Brenda - posted on 09/05/2009




On the safe side I would make an appt with his doctor and have his hearing checked, I did the same with my oldest, she was ok but just developed on her own time, I am sure your son is fine and honestly hardley read to my kids either, they didnt sit still for that long, I am sure you are a wonderful parent and its nothing you are doing wrong, toddlers just develop on different rates....as far as showing him you are the boss, you will have to be persistant..and really follow through with your actions...but remember he is 2 and still learning just give him praises here and there and counting to 10 always helps me....

Michelle - posted on 09/05/2009




My oldest was like that. He has fluid in his ears that the docs are watching & he gets services through Early Intervention. He's almost 3 now & talks up a storm but his diction is lacking sometimes. Maybe you can have him evaluated & see if he's being a typical toddler or if there's something else going on.

Karen - posted on 09/03/2009




I wouldn't beat yourself up anout this my daughter is 2 and a half and my best friends son is almost three, Kirsten chatters constantly and my friends son can like your son say the basics. If he is grunting and pointing for things rather than asking for them I would start repeating the word when he points to it so that he understands what the word is for that thing then move to asking him what he is pointing for if he wants it badly enough he will start to ask.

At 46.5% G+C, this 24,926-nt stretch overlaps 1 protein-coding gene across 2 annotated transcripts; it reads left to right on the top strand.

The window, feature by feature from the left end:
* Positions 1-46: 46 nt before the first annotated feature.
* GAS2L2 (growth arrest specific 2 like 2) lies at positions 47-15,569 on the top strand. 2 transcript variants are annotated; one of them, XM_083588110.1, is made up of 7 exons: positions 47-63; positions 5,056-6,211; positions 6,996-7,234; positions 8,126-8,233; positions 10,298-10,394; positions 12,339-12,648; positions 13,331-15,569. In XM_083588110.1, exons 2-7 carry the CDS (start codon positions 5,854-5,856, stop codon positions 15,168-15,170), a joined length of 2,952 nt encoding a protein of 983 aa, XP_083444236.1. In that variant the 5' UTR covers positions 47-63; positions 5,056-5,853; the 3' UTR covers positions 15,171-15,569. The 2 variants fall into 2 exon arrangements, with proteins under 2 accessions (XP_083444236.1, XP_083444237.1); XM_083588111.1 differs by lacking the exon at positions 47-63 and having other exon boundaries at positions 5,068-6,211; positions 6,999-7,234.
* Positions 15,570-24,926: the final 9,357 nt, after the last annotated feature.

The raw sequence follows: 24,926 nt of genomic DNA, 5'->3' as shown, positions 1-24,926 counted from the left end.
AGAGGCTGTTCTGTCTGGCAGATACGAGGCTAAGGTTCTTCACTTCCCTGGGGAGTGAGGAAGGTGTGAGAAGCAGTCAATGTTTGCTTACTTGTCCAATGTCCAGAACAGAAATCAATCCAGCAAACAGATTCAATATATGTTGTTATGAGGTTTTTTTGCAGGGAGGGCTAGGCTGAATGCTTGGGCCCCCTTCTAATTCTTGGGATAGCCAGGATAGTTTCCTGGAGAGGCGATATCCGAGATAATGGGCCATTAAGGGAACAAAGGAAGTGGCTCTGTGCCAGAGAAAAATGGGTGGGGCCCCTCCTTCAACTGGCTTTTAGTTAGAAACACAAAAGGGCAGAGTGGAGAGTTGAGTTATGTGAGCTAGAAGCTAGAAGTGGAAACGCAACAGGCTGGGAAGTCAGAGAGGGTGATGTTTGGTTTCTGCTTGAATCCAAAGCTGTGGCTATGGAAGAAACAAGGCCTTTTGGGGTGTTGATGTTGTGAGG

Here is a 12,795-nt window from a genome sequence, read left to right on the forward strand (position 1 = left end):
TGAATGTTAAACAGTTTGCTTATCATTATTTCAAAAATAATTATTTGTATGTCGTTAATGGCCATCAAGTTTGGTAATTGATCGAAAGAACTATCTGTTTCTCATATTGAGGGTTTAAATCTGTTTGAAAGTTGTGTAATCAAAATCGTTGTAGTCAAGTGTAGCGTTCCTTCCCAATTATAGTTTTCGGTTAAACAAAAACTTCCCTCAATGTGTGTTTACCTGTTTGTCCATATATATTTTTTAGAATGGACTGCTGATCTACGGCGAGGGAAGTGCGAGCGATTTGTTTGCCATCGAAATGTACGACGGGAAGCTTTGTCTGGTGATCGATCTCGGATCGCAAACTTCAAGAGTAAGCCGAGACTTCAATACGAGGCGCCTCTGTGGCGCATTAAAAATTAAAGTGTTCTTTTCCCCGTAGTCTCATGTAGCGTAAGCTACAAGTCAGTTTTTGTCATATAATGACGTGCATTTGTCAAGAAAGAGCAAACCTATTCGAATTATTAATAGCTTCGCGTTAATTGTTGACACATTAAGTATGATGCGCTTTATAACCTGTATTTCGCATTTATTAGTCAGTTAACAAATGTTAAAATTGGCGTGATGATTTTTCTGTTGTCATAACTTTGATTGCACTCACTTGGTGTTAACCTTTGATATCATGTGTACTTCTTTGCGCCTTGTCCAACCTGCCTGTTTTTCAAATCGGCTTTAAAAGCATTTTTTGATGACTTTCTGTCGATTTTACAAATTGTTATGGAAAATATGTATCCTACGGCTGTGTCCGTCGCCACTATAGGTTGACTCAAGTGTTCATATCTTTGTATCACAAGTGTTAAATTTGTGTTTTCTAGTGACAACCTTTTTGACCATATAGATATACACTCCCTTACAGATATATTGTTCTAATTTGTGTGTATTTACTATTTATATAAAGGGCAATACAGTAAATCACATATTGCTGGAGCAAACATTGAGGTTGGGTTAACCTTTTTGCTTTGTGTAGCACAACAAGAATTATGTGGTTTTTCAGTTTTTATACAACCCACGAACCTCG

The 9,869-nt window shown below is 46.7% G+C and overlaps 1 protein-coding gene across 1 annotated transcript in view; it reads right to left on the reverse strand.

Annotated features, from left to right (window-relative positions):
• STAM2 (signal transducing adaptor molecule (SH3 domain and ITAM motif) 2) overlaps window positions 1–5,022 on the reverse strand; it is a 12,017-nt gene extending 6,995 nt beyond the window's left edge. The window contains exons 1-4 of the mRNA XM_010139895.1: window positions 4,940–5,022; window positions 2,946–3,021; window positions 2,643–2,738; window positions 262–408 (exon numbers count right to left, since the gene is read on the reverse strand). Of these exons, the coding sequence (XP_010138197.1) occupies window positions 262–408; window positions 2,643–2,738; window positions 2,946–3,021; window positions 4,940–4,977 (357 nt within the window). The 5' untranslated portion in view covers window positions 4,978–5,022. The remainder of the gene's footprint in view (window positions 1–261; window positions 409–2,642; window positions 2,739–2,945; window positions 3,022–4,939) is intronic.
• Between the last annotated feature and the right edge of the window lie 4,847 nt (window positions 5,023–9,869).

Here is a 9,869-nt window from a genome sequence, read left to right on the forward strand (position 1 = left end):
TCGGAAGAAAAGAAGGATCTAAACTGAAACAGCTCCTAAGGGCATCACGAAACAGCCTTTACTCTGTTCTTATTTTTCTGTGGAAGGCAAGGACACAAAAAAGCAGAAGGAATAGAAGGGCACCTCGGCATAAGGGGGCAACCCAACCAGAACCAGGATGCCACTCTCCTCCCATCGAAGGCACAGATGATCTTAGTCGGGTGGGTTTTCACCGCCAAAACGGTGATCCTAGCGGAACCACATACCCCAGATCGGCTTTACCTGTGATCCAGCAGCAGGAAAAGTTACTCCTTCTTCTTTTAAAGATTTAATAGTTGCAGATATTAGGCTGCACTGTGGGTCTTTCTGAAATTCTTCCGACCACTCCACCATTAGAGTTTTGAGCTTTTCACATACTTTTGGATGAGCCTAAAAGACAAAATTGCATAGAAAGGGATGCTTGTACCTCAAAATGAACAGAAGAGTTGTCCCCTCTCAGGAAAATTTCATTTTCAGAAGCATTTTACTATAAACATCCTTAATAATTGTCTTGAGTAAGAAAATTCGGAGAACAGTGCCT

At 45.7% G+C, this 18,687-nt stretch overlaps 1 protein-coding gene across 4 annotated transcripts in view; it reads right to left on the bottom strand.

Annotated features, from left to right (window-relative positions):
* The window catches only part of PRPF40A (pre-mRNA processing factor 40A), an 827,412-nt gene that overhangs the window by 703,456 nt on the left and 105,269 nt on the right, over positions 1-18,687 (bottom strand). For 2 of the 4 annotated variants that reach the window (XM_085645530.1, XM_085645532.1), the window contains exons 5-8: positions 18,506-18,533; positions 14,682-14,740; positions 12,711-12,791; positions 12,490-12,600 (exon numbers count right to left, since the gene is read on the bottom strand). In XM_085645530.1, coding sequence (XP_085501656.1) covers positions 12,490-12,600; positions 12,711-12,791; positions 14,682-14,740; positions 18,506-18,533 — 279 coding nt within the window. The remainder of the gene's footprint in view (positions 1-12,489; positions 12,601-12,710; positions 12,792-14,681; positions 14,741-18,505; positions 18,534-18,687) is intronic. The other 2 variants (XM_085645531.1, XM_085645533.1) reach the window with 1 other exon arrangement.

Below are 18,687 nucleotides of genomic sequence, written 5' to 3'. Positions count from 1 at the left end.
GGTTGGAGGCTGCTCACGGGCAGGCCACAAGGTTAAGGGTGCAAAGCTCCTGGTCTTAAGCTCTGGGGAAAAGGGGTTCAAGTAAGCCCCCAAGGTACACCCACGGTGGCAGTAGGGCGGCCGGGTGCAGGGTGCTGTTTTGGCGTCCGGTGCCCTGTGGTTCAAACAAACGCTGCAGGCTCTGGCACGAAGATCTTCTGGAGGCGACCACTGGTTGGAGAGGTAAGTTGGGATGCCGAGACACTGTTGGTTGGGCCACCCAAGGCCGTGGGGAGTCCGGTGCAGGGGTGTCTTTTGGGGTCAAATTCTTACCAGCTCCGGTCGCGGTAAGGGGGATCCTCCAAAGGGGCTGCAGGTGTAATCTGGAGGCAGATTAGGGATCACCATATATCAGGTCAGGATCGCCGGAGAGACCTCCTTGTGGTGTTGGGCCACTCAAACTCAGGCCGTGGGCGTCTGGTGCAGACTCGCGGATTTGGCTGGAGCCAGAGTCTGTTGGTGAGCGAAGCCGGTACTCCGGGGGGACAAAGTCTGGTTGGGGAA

Each child is different and learns at different stages, my daughter can talk but she still eats with her hands where as my friends son uses a knife and fork like an extension to his hands.

Reading is a fun activity to do with your kids but only if they are interested, there are other ways of teaching them and connecting with them that are just as good, like floor play with bricks for colours & counting, looking out the window and pointing to birds, trees, cars whatever and they take it in.

If you are really concerned then speak to your health visitor or doctor and they should be able to give you advise or refer you to a speach therapist.

Good luck, the main thing to remember is that your his Mum and you know your child best

Cheryl - posted on 09/03/2009




My son turned 2 in July. When I tell you that he is a boy of few words, I mean it. He is currently in speach therapy, which has helped tremendously. Between my older son talking for him and my reading his body language, he never HAD to talk. Now, we hold back until he tries to ask for something, by saying "please". At first, he would only make a noise, which was fine (at least he was trying). Though, it wouldn't hurt to have your son evaluated just to make sure that he does not have any underlying problems (like hearing deficit). Another thing we do is narrate just about everything. (ex. "Now we are putting your shoes on, pants on, shirt on",etc..)

Why is everyone always so quick to blame the mother? My child would still rather eat the book than listen to a story. When your son is ready to talk, he will. And when he does talk, watch out! Really though, once you can communicate better, everything else will fall into place.